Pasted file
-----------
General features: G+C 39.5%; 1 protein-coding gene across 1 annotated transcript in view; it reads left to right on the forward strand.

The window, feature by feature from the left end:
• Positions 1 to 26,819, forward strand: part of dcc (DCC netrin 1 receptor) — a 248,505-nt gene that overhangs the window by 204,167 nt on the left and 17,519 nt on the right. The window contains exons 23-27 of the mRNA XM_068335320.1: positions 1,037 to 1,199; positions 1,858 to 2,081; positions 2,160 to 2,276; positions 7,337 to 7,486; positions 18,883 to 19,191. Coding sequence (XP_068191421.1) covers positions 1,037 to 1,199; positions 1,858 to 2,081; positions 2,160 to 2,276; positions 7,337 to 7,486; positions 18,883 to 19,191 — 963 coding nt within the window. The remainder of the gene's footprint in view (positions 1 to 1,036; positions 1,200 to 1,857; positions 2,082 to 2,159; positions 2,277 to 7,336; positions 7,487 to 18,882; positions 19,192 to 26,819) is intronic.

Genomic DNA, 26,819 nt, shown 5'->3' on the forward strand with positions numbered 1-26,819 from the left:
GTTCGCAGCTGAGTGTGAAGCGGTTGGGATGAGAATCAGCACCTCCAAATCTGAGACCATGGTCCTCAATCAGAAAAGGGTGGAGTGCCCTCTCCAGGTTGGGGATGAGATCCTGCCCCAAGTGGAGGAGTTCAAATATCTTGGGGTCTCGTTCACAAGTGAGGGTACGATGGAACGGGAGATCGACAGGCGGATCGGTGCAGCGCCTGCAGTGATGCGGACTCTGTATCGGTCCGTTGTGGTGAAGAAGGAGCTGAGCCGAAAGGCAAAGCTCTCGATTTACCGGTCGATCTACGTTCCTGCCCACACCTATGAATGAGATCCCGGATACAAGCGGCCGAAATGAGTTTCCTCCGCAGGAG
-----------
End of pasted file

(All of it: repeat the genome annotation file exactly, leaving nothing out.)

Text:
General features: G+C 39.5%; 1 protein-coding gene across 1 annotated transcript in view; it reads left to right on the forward strand.

The window, feature by feature from the left end:
• Positions 1 to 26,819, forward strand: part of dcc (DCC netrin 1 receptor) — a 248,505-nt gene that overhangs the window by 204,167 nt on the left and 17,519 nt on the right. The window contains exons 23-27 of the mRNA XM_068335320.1: positions 1,037 to 1,199; positions 1,858 to 2,081; positions 2,160 to 2,276; positions 7,337 to 7,486; positions 18,883 to 19,191. Coding sequence (XP_068191421.1) covers positions 1,037 to 1,199; positions 1,858 to 2,081; positions 2,160 to 2,276; positions 7,337 to 7,486; positions 18,883 to 19,191 — 963 coding nt within the window. The remainder of the gene's footprint in view (positions 1 to 1,036; positions 1,200 to 1,857; positions 2,082 to 2,159; positions 2,277 to 7,336; positions 7,487 to 18,882; positions 19,192 to 26,819) is intronic.

Genomic DNA, 26,819 nt, shown 5'->3' on the forward strand with positions numbered 1-26,819 from the left:
GTTCGCAGCTGAGTGTGAAGCGGTTGGGATGAGAATCAGCACCTCCAAATCTGAGACCATGGTCCTCAATCAGAAAAGGGTGGAGTGCCCTCTCCAGGTTGGGGATGAGATCCTGCCCCAAGTGGAGGAGTTCAAATATCTTGGGGTCTCGTTCACAAGTGAGGGTACGATGGAACGGGAGATCGACAGGCGGATCGGTGCAGCGCCTGCAGTGATGCGGACTCTGTATCGGTCCGTTGTGGTGAAGAAGGAGCTGAGCCGAAAGGCAAAGCTCTCGATTTACCGGTCGATCTACGTTCCTGCCCACACCTATGAATGAGATCCCGGATACAAGCGGCCGAAATGAGTTTCCTCCGCAGGAG